When Trish first told me she was writing a memoir about her hikes with Alex I just assumed it would be an extension of her trip reports that we all write from time to time where we record our hikes and then post them on various hiking boards for other hikers to read and critique. Little did I realize as I began reading that it would turn out to be so much more than just a chronicle of their hikes together, but her dreams and desires for Alex as she explores the world around her laced with its joys and sorrows that we all must experience in everyday life. Some parents try to protect their children against the perils that the world has to offer even to the detriment of the child who will learn late in life that the world is not fair. Alex will have no such handicap, for she was told and shown very early in life how the world can be a joyous place, yet has the capacity for cruelty as well. Each chapter becomes a classroom as Trish and Alex leave a trailhead and hike to a far off peak encountering some of nature’s wonders as well as her dangers. Not every peak is mentioned in the book and I thought it odd why some were omitted; particularly the North Slide of the Tripyramids, which has turned grown men and women into sniveling puddles of humanity, yet Alex scampered up the slabs with the aplomb of a seasoned hiker. Once I finished the book I realized that UP is not a trip report, but a mother and daughters’ journey of discovery. On a personal note, I have hiked with Trish, Alex and Sage on a number of occasions and have witnessed firsthand Trish’s gentle teaching style and I have no doubt both Alex and Sage will achieve whatever goals or aspirations they set out to conquer in life and this will be accomplished by no small measure due to their childhood filled with wonder and adventures guided by the loving hand of their mother. I love all three, yet Alex holds a special place in my heart for she is an old soul, one who has wisdom, poise, and grace far beyond her years and I suspect that she will be the one to scatter my ashes over West Bond when the time comes. Though don’t rush me on that last point.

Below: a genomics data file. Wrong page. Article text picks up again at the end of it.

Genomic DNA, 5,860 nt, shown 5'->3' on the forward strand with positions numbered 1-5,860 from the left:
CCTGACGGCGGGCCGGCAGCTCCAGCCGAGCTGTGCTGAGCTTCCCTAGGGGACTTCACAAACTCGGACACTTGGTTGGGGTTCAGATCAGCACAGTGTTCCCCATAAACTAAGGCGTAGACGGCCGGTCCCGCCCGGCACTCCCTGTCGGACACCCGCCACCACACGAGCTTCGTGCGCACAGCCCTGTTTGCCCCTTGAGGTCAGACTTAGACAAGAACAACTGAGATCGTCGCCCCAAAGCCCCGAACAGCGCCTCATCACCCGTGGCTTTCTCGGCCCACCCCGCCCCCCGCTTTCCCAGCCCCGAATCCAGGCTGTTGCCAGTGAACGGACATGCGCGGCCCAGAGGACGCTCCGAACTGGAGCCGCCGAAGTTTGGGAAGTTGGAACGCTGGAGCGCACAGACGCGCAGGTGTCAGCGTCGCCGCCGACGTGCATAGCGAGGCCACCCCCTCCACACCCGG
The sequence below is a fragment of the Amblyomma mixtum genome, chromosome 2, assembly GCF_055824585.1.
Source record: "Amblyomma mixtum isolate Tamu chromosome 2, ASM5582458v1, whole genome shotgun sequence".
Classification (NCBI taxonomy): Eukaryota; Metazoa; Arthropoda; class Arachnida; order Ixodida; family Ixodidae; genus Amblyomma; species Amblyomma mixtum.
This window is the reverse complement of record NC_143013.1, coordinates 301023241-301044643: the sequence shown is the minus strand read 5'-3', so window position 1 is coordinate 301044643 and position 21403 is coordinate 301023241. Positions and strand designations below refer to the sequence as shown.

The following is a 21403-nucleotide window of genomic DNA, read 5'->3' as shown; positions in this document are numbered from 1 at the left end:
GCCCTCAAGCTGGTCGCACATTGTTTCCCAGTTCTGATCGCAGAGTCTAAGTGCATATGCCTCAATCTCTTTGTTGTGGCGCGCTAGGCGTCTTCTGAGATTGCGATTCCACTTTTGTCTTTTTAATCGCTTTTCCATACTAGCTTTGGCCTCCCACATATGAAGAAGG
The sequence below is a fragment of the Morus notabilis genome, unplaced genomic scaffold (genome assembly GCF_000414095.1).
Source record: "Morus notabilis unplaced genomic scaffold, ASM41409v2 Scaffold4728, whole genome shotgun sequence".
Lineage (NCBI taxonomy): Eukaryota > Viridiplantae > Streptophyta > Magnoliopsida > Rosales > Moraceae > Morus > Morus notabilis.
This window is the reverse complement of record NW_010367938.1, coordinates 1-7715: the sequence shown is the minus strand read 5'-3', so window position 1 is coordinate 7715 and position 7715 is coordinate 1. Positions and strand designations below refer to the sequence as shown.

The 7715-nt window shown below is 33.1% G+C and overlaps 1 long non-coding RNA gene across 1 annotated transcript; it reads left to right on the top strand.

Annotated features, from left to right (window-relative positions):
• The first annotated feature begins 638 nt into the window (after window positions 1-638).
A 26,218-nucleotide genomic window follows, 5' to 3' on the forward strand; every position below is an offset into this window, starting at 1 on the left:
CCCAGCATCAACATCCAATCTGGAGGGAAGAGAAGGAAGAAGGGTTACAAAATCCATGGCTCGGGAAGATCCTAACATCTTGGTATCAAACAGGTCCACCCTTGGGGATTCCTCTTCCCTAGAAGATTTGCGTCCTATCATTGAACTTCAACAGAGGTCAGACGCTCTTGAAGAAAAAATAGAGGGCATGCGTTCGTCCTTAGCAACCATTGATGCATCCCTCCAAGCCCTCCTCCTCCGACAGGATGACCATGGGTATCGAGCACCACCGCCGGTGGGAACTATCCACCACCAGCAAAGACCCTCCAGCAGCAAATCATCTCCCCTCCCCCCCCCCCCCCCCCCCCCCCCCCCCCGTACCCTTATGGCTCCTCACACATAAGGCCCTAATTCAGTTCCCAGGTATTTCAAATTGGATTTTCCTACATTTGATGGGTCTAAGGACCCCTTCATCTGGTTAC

Anonymous More than 1 year ago
An advanced reader copy of this book was passed on to me and I accepted it because it looked interesting. I never finished it. Patricia Ellis Herr may or may not be a good mom but she's not much of a writer. I had to force myself to get as far as I did. I think this probably would have been a good magazine piece - written by someone else. While it has nothing to do with the writing style, I'm not sure I would push my child as much as she did hers. I couldn't tell whether she was doing it for her daughter or for herself.